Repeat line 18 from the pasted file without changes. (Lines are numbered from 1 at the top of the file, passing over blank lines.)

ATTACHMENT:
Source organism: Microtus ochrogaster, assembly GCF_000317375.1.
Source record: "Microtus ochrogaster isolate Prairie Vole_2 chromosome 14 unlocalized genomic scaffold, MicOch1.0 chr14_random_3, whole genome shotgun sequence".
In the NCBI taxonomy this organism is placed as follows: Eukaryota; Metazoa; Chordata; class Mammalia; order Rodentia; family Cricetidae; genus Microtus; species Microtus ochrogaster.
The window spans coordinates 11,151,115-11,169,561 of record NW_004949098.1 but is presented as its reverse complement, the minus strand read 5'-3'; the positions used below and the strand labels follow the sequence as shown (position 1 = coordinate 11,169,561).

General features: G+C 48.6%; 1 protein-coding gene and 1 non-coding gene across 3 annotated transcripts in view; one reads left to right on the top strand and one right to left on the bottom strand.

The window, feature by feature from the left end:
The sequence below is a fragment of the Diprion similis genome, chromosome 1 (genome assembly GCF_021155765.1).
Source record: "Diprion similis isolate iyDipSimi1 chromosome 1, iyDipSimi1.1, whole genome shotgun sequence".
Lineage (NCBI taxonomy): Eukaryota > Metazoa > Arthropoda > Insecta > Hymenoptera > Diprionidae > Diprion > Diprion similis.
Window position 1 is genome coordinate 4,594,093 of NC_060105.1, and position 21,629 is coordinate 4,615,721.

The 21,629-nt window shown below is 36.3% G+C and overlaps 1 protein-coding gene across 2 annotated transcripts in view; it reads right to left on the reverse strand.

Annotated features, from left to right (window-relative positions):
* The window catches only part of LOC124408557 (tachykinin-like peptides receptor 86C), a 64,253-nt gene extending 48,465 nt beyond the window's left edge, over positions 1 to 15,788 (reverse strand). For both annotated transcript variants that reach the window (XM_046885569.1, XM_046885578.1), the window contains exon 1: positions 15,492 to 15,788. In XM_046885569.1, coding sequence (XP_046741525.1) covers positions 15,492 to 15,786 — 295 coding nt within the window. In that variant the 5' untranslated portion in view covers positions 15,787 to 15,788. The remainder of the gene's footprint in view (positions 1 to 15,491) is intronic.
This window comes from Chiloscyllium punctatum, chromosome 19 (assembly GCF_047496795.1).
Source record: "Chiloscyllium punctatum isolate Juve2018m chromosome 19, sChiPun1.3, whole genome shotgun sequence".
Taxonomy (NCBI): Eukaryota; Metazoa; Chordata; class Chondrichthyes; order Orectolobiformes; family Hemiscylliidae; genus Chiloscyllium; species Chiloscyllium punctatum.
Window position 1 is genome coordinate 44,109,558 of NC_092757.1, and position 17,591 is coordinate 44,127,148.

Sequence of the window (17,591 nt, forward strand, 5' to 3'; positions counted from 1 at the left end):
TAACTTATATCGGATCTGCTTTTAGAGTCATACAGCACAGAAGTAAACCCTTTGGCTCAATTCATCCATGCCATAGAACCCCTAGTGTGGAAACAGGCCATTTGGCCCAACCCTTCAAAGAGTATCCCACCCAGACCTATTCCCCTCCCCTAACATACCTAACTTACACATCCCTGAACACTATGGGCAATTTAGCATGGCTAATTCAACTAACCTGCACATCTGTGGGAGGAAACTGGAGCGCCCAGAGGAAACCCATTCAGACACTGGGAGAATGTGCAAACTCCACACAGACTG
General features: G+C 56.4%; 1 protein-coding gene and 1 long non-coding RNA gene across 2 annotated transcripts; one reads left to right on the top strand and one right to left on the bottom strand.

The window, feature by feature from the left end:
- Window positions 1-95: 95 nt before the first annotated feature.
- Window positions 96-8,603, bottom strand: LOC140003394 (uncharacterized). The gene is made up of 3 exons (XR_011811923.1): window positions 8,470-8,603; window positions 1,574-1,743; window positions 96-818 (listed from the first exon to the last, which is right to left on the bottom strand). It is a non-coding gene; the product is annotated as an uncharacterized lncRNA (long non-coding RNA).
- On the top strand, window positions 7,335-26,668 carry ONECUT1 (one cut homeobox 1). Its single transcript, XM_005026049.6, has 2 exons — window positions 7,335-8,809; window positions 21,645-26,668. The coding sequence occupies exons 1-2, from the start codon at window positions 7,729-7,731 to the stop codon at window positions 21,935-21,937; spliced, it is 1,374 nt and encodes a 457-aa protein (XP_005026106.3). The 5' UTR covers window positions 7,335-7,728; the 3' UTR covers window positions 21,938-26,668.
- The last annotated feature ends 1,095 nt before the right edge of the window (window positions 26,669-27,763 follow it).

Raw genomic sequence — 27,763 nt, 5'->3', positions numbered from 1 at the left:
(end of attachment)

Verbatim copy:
Sequence of the window (17,591 nt, forward strand, 5' to 3'; positions counted from 1 at the left end):